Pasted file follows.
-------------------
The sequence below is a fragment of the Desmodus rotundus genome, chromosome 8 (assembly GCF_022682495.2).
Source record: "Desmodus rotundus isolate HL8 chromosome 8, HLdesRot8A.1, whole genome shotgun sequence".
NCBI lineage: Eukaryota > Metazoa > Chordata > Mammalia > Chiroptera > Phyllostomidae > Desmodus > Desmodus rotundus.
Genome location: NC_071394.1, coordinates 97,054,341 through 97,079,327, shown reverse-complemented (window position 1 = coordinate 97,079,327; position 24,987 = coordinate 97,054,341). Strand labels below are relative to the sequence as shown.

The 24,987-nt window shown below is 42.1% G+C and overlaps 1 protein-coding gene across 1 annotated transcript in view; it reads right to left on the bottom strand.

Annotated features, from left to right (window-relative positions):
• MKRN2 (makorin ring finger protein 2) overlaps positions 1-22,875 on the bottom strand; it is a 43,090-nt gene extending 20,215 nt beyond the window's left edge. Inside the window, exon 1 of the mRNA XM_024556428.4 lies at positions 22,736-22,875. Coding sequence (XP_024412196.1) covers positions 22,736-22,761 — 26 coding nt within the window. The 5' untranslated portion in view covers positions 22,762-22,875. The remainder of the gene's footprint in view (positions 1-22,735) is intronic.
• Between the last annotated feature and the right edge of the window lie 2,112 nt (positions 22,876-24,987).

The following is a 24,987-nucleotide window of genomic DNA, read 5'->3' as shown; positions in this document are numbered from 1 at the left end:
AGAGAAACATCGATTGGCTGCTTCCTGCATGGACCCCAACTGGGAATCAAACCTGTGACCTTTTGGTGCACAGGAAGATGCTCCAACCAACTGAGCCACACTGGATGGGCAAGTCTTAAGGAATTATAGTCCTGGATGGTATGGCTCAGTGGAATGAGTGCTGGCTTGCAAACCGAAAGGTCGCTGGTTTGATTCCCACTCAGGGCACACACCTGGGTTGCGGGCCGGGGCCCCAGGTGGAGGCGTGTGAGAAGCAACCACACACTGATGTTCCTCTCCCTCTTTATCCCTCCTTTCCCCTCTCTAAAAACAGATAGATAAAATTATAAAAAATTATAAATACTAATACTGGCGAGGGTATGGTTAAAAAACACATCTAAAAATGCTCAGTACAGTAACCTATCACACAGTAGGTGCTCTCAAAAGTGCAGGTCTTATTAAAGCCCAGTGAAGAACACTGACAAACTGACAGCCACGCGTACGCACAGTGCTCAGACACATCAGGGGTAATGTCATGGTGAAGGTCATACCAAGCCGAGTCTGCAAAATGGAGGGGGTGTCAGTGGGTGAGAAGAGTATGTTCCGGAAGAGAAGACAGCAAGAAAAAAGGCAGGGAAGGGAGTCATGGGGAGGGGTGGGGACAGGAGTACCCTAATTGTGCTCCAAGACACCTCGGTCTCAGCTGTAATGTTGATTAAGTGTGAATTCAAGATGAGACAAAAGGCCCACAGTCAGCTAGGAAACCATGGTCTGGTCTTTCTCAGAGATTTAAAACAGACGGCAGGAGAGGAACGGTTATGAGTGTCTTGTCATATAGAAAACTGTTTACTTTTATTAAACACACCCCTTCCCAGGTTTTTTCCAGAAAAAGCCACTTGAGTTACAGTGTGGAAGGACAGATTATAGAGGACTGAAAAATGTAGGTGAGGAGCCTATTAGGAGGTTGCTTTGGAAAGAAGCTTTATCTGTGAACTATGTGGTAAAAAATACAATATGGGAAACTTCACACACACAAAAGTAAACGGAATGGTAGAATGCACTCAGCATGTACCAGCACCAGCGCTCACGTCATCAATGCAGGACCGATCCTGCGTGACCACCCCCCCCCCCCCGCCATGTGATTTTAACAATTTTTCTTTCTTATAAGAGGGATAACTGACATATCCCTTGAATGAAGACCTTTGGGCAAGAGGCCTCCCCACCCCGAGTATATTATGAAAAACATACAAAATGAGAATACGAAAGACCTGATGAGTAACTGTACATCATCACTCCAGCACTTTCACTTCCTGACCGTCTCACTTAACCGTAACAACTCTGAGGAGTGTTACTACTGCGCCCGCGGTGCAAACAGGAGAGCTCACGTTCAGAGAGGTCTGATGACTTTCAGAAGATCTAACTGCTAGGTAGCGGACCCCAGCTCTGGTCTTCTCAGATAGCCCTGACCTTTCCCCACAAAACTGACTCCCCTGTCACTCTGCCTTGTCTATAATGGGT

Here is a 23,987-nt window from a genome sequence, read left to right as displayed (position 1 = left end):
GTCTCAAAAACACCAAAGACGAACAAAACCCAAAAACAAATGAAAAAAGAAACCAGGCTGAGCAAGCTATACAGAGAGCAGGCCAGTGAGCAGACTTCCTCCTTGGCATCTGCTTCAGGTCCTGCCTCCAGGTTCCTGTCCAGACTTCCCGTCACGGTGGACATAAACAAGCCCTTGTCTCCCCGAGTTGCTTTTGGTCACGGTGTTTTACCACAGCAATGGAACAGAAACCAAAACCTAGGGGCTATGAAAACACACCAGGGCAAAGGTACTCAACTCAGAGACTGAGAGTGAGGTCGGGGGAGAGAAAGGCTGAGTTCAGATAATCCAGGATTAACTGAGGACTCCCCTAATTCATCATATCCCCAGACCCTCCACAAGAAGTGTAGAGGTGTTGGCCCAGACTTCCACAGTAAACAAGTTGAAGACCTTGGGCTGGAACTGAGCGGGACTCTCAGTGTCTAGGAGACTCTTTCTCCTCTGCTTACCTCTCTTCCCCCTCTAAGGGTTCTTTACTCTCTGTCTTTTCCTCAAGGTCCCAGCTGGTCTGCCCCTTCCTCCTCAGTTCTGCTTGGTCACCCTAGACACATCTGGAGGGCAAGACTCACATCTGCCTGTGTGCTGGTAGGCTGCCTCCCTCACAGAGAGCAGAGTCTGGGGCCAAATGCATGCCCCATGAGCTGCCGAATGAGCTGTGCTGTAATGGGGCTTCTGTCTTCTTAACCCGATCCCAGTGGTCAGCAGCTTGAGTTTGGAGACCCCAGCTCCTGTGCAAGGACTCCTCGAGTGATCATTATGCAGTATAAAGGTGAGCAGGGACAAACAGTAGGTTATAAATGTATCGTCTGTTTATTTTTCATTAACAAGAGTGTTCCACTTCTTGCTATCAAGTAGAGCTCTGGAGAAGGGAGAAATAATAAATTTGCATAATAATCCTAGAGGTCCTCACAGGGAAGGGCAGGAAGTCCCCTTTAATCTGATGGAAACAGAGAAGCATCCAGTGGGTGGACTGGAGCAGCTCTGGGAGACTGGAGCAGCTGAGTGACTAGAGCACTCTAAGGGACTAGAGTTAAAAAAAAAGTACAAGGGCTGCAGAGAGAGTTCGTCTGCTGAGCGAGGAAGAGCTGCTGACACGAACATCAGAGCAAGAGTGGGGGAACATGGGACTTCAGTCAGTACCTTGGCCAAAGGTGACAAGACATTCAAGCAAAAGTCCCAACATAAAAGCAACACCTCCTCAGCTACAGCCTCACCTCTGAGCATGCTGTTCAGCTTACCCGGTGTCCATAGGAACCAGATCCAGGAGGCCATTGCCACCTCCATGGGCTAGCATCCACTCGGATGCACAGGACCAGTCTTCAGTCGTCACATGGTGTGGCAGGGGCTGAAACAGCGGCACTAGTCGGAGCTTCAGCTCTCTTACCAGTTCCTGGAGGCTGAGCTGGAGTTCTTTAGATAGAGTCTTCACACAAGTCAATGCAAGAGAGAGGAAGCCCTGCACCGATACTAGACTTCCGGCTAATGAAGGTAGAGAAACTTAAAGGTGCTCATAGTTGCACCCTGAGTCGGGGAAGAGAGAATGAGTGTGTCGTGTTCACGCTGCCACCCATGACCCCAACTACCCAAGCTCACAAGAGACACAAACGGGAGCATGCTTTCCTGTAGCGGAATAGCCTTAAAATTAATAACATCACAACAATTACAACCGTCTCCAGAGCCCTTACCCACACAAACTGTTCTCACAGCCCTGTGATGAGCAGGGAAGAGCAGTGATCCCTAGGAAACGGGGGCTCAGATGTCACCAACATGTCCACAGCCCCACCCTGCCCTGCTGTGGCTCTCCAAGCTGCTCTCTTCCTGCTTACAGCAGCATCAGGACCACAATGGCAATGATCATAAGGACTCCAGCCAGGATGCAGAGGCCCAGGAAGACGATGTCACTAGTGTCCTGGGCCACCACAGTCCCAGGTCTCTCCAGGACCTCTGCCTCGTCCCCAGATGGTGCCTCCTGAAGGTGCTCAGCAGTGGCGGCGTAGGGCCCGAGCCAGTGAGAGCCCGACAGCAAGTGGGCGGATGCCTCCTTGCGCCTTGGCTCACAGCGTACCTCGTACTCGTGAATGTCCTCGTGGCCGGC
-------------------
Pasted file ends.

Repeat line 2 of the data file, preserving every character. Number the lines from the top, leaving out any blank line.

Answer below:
Source record: "Desmodus rotundus isolate HL8 chromosome 8, HLdesRot8A.1, whole genome shotgun sequence".